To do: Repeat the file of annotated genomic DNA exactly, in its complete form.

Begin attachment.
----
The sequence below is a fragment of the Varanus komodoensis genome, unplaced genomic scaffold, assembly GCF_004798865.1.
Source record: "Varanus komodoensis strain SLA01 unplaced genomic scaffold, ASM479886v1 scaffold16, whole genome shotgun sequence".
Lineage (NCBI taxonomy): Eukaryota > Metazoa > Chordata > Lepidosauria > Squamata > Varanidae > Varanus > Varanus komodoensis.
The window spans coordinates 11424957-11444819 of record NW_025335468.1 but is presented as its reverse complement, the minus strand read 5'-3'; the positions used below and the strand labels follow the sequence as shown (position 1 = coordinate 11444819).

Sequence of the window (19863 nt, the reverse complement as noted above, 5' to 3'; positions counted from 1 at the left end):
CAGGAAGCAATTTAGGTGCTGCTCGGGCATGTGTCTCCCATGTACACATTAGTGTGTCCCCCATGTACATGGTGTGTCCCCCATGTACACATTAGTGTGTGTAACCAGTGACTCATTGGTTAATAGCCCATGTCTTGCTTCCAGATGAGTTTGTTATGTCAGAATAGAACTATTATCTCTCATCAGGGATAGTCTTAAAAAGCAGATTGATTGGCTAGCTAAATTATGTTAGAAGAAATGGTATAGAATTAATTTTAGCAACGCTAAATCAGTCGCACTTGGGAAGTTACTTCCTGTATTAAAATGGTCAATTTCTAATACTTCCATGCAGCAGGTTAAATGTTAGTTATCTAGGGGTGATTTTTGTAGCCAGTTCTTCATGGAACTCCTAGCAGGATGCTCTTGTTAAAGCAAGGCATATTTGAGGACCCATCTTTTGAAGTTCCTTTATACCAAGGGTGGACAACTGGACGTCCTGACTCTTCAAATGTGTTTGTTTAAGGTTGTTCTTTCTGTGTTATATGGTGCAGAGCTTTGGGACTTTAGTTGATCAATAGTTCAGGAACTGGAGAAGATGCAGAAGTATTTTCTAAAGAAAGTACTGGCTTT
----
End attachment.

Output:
The sequence below is a fragment of the Varanus komodoensis genome, unplaced genomic scaffold, assembly GCF_004798865.1.
Source record: "Varanus komodoensis strain SLA01 unplaced genomic scaffold, ASM479886v1 scaffold16, whole genome shotgun sequence".
Lineage (NCBI taxonomy): Eukaryota > Metazoa > Chordata > Lepidosauria > Squamata > Varanidae > Varanus > Varanus komodoensis.
The window spans coordinates 11424957-11444819 of record NW_025335468.1 but is presented as its reverse complement, the minus strand read 5'-3'; the positions used below and the strand labels follow the sequence as shown (position 1 = coordinate 11444819).

Sequence of the window (19863 nt, the reverse complement as noted above, 5' to 3'; positions counted from 1 at the left end):
CAGGAAGCAATTTAGGTGCTGCTCGGGCATGTGTCTCCCATGTACACATTAGTGTGTCCCCCATGTACATGGTGTGTCCCCCATGTACACATTAGTGTGTGTAACCAGTGACTCATTGGTTAATAGCCCATGTCTTGCTTCCAGATGAGTTTGTTATGTCAGAATAGAACTATTATCTCTCATCAGGGATAGTCTTAAAAAGCAGATTGATTGGCTAGCTAAATTATGTTAGAAGAAATGGTATAGAATTAATTTTAGCAACGCTAAATCAGTCGCACTTGGGAAGTTACTTCCTGTATTAAAATGGTCAATTTCTAATACTTCCATGCAGCAGGTTAAATGTTAGTTATCTAGGGGTGATTTTTGTAGCCAGTTCTTCATGGAACTCCTAGCAGGATGCTCTTGTTAAAGCAAGGCATATTTGAGGACCCATCTTTTGAAGTTCCTTTATACCAAGGGTGGACAACTGGACGTCCTGACTCTTCAAATGTGTTTGTTTAAGGTTGTTCTTTCTGTGTTATATGGTGCAGAGCTTTGGGACTTTAGTTGATCAATAGTTCAGGAACTGGAGAAGATGCAGAAGTATTTTCTAAAGAAAGTACTGGCTTT